In the early 1920s, national flag discussions gained prominence across most British dominions following the peace treaty between Britain and Ireland. In November 1920, the Indian delegation to the League of Nations wanted to use an Indian flag, and this prompted the British Indian government to place renewed emphasis on the flag as a national symbol. In April 1921, Mohandas Karamchand Gandhi wrote in his journal Young India about the need for an Indian flag, proposing a flag with the charkha or spinning wheel at the centre. The idea of the spinning wheel was put forth by Lala Hansraj, and Gandhi commissioned Venkayya to design a flag with the spinning wheel on a red and green banner, the red colour signifying Hindus and the green standing for Muslims. Gandhi wanted the flag to be presented at the Congress session of 1921, but it was not delivered on time, and another flag was proposed at the session. Gandhi later wrote that the delay was fortuitous since it allowed him to realize that other religions were not represented; he then added white to the banner colours, to represent all the other religions. However, soon the Sikhs wanted the banner to include the black colour and Gandhi was forced to address these issues in his writings and speeches. Finally, owing to the religious-political sensibilities, in 1929, Gandhi moved towards a more secular interpretation of the flag colours, stating that red stood for the sacrifices of the people, white for purity, and green for hope.
On 13 April 1923, during a procession by local Congress volunteers in Nagpur commemorating the Jallianwala Bagh massacre , the Swaraj flag with the spinning wheel, designed by Venkayya, was hoisted. This event resulted in a confrontation between the Congressmen and the police, after which five people were imprisoned. Over a hundred other protesters continued the flag procession after a meeting. Subsequently, on the first of May, Jamnalal Bajaj, the secretary of the Nagpur Congress Committee, started the Flag Satyagraha, gaining national attention and marking a significant point in the flag movement. The satyagraha, promoted nationally by the Congress, started creating cracks within the organisation in which the Gandhians were highly enthused while the other group, the Swarajists, called it inconsequential. Finally, at the All India Congress Committee meeting in July, at the insistence of Jawaharlal Nehru and Sarojini Naidu, Congress closed ranks and the flag movement was endorsed. The flag movement was managed by Sardar Vallabhbhai Patel with the idea of public processions and flag displays by common people. By the end of the movement, over 1500 people had been arrested across all of British India. The Bombay Chronicle reported that the movement drew from diverse groups of society including farmers, students, merchants, labourers and "national servants". While Muslim participation was moderate, the movement enthused women, who had hitherto rarely participated in the independence movement.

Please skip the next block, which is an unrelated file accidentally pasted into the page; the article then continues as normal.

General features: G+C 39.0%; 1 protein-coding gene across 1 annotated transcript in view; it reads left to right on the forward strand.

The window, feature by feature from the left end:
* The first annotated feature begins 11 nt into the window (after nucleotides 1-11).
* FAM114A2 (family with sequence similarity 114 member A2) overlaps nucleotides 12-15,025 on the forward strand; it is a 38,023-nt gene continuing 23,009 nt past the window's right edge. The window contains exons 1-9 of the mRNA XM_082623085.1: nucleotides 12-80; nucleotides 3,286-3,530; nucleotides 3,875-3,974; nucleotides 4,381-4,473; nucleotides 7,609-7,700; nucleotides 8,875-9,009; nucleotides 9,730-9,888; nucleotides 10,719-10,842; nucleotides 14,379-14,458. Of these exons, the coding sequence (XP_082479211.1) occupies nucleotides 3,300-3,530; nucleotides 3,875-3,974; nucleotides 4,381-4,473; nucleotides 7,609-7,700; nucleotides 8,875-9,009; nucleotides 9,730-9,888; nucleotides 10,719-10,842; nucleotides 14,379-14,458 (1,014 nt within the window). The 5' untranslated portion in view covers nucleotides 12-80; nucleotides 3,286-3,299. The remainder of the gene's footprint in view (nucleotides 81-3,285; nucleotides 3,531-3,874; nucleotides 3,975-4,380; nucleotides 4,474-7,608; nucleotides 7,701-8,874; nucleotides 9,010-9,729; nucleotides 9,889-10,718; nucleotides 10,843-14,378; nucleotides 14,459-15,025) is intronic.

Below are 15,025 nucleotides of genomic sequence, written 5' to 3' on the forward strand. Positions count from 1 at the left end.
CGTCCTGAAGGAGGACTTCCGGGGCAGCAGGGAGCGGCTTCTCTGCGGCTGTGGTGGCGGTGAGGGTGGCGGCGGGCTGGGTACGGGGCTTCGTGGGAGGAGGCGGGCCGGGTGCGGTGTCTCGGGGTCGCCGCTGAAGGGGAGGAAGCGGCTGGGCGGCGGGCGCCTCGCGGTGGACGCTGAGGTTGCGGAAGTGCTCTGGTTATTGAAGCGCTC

While the flag agitation got its impetus from Gandhi's writings and discourses, the movement received political acceptance following the Nagpur incident. News reports, editorials and letters to editors published in various journals and newspapers of the time attest to the subsequent development of a bond between the flag and the nation. Soon, the concept of preserving the honour of the national flag became an integral component of the freedom struggle. While Muslims were still wary of the Swaraj flag, it gained acceptance among Muslim leaders of the Congress and the Khilafat Movement as the national flag. Detractors of the flag movement, including Motilal Nehru, soon hailed the Swaraj flag as a symbol of national unity.

Thus, the flag became a significant structural component of the institution of India. In contrast to the subdued responses of the past, the British Indian government took greater cognizance of the new flag, and began to define a policy of response. The British parliament discussed public use of the flag, and based on directives from England, the British Indian government threatened to withdraw funds from municipalities and local governments that did not prevent the display of the Swaraj flag. The Swaraj flag became the official flag of Congress at the 1931 meeting. However, by then, the flag had already become the symbol of the independence movement.

A few days before India gained its freedom in August 1947, the Constituent Assembly was formed. To select a flag for independent India, on 23 June 1947, the assembly set up an ad hoc committee headed by Rajendra Prasad and including Maulana Abul Kalam Azad, Sarojini Naidu, C. Rajagopalachari, K. M. Munshi and B.R. Ambedkar as its members. On 14 July 1947, the committee recommended that the flag of the Indian National Congress be adopted as the National Flag of India with suitable modifications, so as to make it acceptable to all parties and communities. It was also resolved that the flag should not have any communal undertones. The spinning wheel of the Congress flag was replaced by the Chakra (wheel) from the Lion Capital of Ashoka.

According to Sarvepalli Radhakrishnan, the chakra was chosen as it was representative of dharma and law. However, Nehru explained that the change was more practical in nature, as unlike the flag with the spinning wheel, this design would appear symmetrical. Gandhi was not very pleased by the change, but eventually came around to accepting it. The flag was proposed by Nehru at the Constituent Assembly on 22 July 1947 as a horizontal tricolor of deep saffron, white and dark green in equal proportions, with the Ashoka wheel in blue in the centre of the white band. Nehru also presented two flags, one in Khadi-silk and the other in Khadi-cotton, to the assembly. The resolution was approved unanimously. It served as the national flag of the Dominion of India between 15 August 1947 and 26 January 1950, and has served as the flag of the Republic of India since then.